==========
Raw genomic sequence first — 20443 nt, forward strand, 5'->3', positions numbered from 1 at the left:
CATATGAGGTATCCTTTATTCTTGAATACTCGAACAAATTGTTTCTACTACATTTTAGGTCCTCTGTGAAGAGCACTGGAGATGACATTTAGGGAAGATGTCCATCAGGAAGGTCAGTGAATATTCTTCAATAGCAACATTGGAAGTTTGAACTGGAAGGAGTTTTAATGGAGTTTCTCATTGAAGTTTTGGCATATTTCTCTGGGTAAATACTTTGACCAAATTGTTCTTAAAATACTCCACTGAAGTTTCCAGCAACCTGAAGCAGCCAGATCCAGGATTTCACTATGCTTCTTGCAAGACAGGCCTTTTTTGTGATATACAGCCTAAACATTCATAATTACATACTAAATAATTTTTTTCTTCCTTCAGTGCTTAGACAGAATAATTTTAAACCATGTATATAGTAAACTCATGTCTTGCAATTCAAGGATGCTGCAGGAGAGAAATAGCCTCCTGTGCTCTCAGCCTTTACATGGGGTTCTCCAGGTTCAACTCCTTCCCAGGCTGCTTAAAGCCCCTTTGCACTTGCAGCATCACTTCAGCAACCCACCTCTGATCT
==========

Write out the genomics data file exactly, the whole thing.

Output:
Raw genomic sequence first — 20443 nt, forward strand, 5'->3', positions numbered from 1 at the left:
CATATGAGGTATCCTTTATTCTTGAATACTCGAACAAATTGTTTCTACTACATTTTAGGTCCTCTGTGAAGAGCACTGGAGATGACATTTAGGGAAGATGTCCATCAGGAAGGTCAGTGAATATTCTTCAATAGCAACATTGGAAGTTTGAACTGGAAGGAGTTTTAATGGAGTTTCTCATTGAAGTTTTGGCATATTTCTCTGGGTAAATACTTTGACCAAATTGTTCTTAAAATACTCCACTGAAGTTTCCAGCAACCTGAAGCAGCCAGATCCAGGATTTCACTATGCTTCTTGCAAGACAGGCCTTTTTTGTGATATACAGCCTAAACATTCATAATTACATACTAAATAATTTTTTTCTTCCTTCAGTGCTTAGACAGAATAATTTTAAACCATGTATATAGTAAACTCATGTCTTGCAATTCAAGGATGCTGCAGGAGAGAAATAGCCTCCTGTGCTCTCAGCCTTTACATGGGGTTCTCCAGGTTCAACTCCTTCCCAGGCTGCTTAAAGCCCCTTTGCACTTGCAGCATCACTTCAGCAACCCACCTCTGATCT